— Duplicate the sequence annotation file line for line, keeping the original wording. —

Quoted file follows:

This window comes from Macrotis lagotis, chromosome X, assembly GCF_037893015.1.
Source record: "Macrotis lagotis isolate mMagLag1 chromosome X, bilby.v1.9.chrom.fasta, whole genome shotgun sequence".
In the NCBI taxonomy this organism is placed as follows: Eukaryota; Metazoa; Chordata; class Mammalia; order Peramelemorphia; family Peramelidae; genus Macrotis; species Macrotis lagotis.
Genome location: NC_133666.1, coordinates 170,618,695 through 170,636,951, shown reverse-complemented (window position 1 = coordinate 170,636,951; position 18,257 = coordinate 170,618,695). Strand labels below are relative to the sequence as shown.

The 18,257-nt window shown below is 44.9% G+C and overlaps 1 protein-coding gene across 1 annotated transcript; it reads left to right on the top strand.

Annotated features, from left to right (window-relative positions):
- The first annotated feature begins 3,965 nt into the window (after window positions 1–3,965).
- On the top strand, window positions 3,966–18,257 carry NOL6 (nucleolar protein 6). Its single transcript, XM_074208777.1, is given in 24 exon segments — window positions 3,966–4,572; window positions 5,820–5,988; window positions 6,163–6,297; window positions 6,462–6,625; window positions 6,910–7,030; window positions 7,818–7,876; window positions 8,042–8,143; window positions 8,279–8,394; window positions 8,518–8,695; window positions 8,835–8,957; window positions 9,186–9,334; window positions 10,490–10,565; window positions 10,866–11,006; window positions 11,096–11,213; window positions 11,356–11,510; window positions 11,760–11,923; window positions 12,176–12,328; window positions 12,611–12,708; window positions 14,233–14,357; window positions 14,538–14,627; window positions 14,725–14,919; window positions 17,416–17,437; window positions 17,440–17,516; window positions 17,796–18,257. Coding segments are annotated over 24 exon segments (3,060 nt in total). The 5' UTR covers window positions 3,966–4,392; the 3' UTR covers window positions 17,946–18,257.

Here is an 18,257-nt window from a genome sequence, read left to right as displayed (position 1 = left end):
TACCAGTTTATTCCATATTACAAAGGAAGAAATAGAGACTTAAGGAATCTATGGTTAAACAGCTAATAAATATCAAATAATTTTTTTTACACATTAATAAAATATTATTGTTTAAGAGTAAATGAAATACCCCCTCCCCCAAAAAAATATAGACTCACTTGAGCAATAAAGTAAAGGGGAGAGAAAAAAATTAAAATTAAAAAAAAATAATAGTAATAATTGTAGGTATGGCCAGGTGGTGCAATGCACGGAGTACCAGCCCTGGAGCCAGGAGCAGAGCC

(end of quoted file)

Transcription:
This window comes from Macrotis lagotis, chromosome X, assembly GCF_037893015.1.
Source record: "Macrotis lagotis isolate mMagLag1 chromosome X, bilby.v1.9.chrom.fasta, whole genome shotgun sequence".
In the NCBI taxonomy this organism is placed as follows: Eukaryota; Metazoa; Chordata; class Mammalia; order Peramelemorphia; family Peramelidae; genus Macrotis; species Macrotis lagotis.
Genome location: NC_133666.1, coordinates 170,618,695 through 170,636,951, shown reverse-complemented (window position 1 = coordinate 170,636,951; position 18,257 = coordinate 170,618,695). Strand labels below are relative to the sequence as shown.

The 18,257-nt window shown below is 44.9% G+C and overlaps 1 protein-coding gene across 1 annotated transcript; it reads left to right on the top strand.

Annotated features, from left to right (window-relative positions):
- The first annotated feature begins 3,965 nt into the window (after window positions 1–3,965).
- On the top strand, window positions 3,966–18,257 carry NOL6 (nucleolar protein 6). Its single transcript, XM_074208777.1, is given in 24 exon segments — window positions 3,966–4,572; window positions 5,820–5,988; window positions 6,163–6,297; window positions 6,462–6,625; window positions 6,910–7,030; window positions 7,818–7,876; window positions 8,042–8,143; window positions 8,279–8,394; window positions 8,518–8,695; window positions 8,835–8,957; window positions 9,186–9,334; window positions 10,490–10,565; window positions 10,866–11,006; window positions 11,096–11,213; window positions 11,356–11,510; window positions 11,760–11,923; window positions 12,176–12,328; window positions 12,611–12,708; window positions 14,233–14,357; window positions 14,538–14,627; window positions 14,725–14,919; window positions 17,416–17,437; window positions 17,440–17,516; window positions 17,796–18,257. Coding segments are annotated over 24 exon segments (3,060 nt in total). The 5' UTR covers window positions 3,966–4,392; the 3' UTR covers window positions 17,946–18,257.

Here is an 18,257-nt window from a genome sequence, read left to right as displayed (position 1 = left end):
TACCAGTTTATTCCATATTACAAAGGAAGAAATAGAGACTTAAGGAATCTATGGTTAAACAGCTAATAAATATCAAATAATTTTTTTTACACATTAATAAAATATTATTGTTTAAGAGTAAATGAAATACCCCCTCCCCCAAAAAAATATAGACTCACTTGAGCAATAAAGTAAAGGGGAGAGAAAAAAATTAAAATTAAAAAAAAATAATAGTAATAATTGTAGGTATGGCCAGGTGGTGCAATGCACGGAGTACCAGCCCTGGAGCCAGGAGCAGAGCC